Fresh – No rind nor aged (or for a short time), these cheeses can be firm, soft, creamy, crumbly, tangy and light, and infused with savory or sweet flavors or rolled in herbs, fruits and spices. Choose from Chèvre, Caprini, Feta, Ricotta or Mozzarella. Pair with: Young, delicate cheeses work with bubbly wines, like Champagne, Sekt, Prosecco or Asti, and crisp young whites like Riesling, Portuguese Vinho Verde and Sauvignon Blanc.
Soft-ripened – Bloomy, white rinds and rich, these are creamy, buttery and can be tangy, salty, sweet, milky and more. Many are infused with both sweet and savory flavors. Try Fromage de Meaux (Brie), Camembert or Brillat-Savarin. Pair with: Oak-aged Riesling, buttery Chardonnay, or bubbly Champagne; fruity reds like Spätburgunder (Pinot Noir), Barbera or Beaujolais are also a good fit.
Surface-ripened – These wrinkly, thin-rind, soft-centered varieties are some of my favorites, varying in flavor from floral, lemony to earthy and textures from crumbly, firm to runny. Choose Robiola, Bûcheron, Le Chevrot and Crottin de Chavignol, aged goat cheeses from the Loire Valley. For pairing, “where it grows, it goes” is a good motto here; try Pouilly Fumé and Sancerre of the Loire Valley, or crisp, young whites like Riesling, Portuguese Vinho Verde and Sauvignon Blanc.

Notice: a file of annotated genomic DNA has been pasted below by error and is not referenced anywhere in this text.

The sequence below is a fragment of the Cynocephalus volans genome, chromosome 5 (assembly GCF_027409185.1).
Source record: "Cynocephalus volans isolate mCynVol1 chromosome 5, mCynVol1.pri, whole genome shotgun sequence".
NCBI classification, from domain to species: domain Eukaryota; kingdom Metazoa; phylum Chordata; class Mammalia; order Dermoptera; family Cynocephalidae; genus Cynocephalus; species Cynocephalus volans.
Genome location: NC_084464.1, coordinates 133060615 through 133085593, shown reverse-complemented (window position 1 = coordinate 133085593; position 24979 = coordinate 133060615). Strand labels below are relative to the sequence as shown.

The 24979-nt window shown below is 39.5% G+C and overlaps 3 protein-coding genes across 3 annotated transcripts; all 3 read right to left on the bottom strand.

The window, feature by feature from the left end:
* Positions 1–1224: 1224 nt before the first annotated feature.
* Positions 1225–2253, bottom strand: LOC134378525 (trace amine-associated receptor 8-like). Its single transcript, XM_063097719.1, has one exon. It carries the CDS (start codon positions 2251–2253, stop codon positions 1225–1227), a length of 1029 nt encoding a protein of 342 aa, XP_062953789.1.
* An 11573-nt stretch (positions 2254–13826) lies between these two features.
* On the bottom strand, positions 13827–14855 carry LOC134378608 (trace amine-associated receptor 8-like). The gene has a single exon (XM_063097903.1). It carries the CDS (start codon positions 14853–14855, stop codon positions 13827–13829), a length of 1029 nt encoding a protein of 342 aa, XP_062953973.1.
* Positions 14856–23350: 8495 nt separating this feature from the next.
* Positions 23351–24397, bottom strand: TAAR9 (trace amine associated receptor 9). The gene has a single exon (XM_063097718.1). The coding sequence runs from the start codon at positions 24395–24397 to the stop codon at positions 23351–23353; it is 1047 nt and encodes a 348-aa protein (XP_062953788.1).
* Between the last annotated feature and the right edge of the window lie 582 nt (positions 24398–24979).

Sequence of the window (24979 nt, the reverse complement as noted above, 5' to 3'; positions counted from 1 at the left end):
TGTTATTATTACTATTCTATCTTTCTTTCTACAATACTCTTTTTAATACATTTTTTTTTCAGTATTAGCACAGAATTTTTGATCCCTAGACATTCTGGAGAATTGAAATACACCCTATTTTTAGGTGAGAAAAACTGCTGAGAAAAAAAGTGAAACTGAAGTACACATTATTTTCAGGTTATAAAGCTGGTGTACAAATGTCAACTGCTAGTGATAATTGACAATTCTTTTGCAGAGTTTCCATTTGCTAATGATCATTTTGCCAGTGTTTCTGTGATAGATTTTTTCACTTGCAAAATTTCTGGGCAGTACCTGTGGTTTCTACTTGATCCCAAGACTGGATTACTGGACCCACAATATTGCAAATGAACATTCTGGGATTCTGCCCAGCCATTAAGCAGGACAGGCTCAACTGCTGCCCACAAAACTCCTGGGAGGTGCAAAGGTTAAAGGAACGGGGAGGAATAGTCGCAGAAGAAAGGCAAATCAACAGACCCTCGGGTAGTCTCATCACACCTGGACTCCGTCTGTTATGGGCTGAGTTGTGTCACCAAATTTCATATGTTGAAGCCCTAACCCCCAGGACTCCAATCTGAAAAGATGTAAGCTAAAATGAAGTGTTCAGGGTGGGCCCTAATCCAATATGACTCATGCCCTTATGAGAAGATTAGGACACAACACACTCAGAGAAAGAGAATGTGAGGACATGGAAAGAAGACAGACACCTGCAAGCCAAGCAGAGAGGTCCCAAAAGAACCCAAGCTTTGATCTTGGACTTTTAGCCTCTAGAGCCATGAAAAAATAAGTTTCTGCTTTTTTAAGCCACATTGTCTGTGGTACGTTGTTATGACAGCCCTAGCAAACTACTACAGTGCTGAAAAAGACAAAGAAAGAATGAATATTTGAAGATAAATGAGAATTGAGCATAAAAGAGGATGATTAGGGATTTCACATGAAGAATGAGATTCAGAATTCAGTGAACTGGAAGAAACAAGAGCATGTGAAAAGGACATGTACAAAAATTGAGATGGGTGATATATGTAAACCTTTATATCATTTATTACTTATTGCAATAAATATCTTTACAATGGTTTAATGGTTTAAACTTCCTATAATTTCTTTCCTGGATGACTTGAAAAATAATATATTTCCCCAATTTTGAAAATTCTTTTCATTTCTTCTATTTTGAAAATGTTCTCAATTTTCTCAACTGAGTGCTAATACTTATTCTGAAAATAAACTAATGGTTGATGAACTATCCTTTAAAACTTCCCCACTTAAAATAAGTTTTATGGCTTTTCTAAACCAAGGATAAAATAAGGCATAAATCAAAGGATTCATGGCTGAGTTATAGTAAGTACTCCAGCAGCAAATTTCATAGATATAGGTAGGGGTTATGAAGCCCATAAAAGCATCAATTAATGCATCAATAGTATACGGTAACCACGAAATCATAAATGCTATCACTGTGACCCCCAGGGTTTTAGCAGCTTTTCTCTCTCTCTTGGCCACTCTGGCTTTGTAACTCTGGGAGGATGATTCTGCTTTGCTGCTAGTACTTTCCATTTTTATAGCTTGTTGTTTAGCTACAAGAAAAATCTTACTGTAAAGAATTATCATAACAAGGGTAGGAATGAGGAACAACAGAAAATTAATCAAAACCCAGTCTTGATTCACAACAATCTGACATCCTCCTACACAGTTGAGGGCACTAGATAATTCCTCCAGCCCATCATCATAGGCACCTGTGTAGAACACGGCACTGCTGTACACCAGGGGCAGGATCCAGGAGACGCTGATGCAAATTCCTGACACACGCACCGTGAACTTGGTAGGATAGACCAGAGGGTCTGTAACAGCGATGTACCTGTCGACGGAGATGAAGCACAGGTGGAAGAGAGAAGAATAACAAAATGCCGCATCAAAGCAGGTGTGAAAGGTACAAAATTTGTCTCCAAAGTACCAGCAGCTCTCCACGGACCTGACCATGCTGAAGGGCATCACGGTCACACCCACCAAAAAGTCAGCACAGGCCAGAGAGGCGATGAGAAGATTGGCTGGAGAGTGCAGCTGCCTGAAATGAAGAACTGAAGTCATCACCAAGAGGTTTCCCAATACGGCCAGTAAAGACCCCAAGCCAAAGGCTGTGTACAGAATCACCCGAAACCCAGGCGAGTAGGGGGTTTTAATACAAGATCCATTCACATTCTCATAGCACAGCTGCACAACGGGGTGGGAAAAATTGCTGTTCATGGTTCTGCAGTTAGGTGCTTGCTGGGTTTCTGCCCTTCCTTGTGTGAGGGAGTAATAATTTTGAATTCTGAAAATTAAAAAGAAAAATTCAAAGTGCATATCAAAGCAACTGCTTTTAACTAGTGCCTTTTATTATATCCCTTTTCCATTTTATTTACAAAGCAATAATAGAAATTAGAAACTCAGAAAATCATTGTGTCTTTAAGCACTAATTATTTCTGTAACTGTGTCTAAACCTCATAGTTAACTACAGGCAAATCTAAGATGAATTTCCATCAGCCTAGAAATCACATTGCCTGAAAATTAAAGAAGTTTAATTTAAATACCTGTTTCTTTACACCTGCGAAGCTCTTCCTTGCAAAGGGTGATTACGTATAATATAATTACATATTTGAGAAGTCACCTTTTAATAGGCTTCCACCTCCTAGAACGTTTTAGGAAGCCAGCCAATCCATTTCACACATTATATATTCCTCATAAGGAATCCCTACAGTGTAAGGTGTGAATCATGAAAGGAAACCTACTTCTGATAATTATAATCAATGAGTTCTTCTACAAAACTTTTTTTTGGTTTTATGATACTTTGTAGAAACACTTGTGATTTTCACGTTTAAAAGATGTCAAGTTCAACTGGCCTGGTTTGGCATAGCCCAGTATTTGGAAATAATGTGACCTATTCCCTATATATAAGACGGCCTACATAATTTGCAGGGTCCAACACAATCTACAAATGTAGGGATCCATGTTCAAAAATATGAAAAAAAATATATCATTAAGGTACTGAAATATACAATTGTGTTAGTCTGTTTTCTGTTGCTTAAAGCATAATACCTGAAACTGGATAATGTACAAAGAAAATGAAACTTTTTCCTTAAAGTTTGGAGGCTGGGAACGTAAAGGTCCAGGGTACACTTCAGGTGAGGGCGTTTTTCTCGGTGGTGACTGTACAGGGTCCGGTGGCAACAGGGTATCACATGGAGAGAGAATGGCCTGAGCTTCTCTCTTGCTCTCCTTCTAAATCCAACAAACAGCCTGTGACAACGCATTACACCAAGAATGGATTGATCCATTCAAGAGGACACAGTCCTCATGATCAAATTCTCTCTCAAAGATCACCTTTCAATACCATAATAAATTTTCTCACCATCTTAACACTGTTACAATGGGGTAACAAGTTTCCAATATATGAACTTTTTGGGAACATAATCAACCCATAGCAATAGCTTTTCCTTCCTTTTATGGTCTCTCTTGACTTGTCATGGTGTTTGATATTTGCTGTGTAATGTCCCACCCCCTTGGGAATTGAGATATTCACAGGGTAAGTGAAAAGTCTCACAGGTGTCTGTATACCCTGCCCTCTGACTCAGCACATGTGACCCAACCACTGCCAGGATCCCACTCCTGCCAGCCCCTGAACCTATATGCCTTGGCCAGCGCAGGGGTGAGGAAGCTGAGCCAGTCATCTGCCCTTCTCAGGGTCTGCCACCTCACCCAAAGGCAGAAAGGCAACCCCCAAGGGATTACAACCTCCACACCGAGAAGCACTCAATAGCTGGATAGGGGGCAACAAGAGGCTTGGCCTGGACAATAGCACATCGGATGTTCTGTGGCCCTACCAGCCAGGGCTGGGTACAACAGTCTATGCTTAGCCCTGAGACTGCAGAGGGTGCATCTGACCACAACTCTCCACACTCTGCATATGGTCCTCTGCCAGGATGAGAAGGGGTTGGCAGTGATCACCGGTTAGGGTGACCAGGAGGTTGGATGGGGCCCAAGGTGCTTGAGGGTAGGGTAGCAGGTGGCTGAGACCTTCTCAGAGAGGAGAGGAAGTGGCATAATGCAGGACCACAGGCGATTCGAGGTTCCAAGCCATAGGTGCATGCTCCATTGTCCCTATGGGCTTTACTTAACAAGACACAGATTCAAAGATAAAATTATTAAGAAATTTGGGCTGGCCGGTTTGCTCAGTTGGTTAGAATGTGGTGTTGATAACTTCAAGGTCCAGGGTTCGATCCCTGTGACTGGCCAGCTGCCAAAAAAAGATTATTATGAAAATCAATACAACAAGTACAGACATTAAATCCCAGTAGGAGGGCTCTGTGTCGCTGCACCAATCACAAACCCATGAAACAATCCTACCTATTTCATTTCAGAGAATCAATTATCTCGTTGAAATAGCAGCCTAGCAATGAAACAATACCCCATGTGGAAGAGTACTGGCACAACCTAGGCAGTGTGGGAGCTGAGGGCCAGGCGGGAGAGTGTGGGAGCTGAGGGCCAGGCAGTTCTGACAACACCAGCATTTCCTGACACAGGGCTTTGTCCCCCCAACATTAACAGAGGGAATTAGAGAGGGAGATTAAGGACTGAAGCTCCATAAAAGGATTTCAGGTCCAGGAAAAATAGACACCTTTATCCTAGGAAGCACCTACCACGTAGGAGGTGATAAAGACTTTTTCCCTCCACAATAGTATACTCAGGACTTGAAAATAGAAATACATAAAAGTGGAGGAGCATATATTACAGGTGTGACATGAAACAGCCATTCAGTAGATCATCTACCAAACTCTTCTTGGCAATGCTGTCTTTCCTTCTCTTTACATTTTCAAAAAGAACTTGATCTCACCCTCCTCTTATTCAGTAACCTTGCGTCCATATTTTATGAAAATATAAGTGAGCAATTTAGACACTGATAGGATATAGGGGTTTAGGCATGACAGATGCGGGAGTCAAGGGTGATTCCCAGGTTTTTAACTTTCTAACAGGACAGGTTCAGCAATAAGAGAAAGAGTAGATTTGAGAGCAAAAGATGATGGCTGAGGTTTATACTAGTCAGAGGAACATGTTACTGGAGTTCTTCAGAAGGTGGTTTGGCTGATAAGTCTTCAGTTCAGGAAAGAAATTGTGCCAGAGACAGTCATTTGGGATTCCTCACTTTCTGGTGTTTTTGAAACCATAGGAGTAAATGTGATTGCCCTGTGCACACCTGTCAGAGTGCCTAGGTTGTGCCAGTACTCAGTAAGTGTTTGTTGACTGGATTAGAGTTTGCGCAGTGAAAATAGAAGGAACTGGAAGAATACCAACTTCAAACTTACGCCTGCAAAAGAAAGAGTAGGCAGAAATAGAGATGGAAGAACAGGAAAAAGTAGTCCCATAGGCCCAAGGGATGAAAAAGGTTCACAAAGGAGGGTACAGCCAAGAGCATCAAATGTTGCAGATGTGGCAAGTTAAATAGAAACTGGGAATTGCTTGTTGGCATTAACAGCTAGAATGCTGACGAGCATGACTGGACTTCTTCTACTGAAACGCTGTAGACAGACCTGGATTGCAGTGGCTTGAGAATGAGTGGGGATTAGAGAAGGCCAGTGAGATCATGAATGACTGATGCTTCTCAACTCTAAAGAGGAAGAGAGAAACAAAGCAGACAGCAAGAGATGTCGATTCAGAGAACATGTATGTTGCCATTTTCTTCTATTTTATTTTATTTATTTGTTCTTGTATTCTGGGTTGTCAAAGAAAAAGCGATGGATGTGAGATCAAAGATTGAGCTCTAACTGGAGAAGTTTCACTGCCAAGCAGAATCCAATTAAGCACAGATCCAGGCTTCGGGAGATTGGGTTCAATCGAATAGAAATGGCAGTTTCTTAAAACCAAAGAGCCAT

Semi-soft – Pliable and flavored of fresh milk, these range from mild to pungent and fruity to bitter. Go for Beer Käse or Edam. Pair with: Fruity, acidic whites or fruity reds like Dornfelder, Spätburgunder, Pinot Noir.
Semi-hard, medium aged to hard, aged – Ranging in ages from two weeks to a few years, these varieties vary from nutty, fruity, salty, sharp or sweet, some with a delightful granular crystallization and exceptional melting capacity. Go with Comté, Gouda or aged Gouda, Parmigiano Reggiano, Oussau-Iraty, Havarti, Emmental, Pecorino, Manchego, or the beautiful Irish Porter, an aged cheddar marbled with porter beer. Pair with: Medium to full-bodied whites like Chardonnay, Riesling; bold reds, such as Syrah, Zinfandel, Cabernet Sauvignon, Rioja, Merlot, as well as ports and sherries.